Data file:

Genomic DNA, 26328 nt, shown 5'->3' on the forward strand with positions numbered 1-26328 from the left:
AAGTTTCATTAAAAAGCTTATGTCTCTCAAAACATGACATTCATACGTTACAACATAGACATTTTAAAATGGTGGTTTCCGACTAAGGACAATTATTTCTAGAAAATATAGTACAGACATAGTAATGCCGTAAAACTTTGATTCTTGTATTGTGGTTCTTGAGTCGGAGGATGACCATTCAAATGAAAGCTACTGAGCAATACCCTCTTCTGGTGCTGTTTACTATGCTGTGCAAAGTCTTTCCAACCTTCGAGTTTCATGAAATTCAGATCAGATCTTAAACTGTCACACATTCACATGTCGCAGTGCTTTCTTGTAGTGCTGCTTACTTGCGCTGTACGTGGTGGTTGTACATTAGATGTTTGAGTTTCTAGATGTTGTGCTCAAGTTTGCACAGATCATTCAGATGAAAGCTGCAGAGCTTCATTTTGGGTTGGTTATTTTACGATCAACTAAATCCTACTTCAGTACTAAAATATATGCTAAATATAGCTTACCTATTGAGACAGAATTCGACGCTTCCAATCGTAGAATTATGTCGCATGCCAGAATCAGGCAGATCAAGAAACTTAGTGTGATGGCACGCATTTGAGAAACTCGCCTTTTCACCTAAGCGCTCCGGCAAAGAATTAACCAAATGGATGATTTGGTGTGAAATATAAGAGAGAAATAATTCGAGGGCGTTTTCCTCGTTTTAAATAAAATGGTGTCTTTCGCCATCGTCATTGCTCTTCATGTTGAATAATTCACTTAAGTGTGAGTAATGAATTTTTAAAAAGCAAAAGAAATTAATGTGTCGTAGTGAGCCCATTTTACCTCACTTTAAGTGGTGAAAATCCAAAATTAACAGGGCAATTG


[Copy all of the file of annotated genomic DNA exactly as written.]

Genomic DNA, 26328 nt, shown 5'->3' on the forward strand with positions numbered 1-26328 from the left:
AAGTTTCATTAAAAAGCTTATGTCTCTCAAAACATGACATTCATACGTTACAACATAGACATTTTAAAATGGTGGTTTCCGACTAAGGACAATTATTTCTAGAAAATATAGTACAGACATAGTAATGCCGTAAAACTTTGATTCTTGTATTGTGGTTCTTGAGTCGGAGGATGACCATTCAAATGAAAGCTACTGAGCAATACCCTCTTCTGGTGCTGTTTACTATGCTGTGCAAAGTCTTTCCAACCTTCGAGTTTCATGAAATTCAGATCAGATCTTAAACTGTCACACATTCACATGTCGCAGTGCTTTCTTGTAGTGCTGCTTACTTGCGCTGTACGTGGTGGTTGTACATTAGATGTTTGAGTTTCTAGATGTTGTGCTCAAGTTTGCACAGATCATTCAGATGAAAGCTGCAGAGCTTCATTTTGGGTTGGTTATTTTACGATCAACTAAATCCTACTTCAGTACTAAAATATATGCTAAATATAGCTTACCTATTGAGACAGAATTCGACGCTTCCAATCGTAGAATTATGTCGCATGCCAGAATCAGGCAGATCAAGAAACTTAGTGTGATGGCACGCATTTGAGAAACTCGCCTTTTCACCTAAGCGCTCCGGCAAAGAATTAACCAAATGGATGATTTGGTGTGAAATATAAGAGAGAAATAATTCGAGGGCGTTTTCCTCGTTTTAAATAAAATGGTGTCTTTCGCCATCGTCATTGCTCTTCATGTTGAATAATTCACTTAAGTGTGAGTAATGAATTTTTAAAAAGCAAAAGAAATTAATGTGTCGTAGTGAGCCCATTTTACCTCACTTTAAGTGGTGAAAATCCAAAATTAACAGGGCAATTG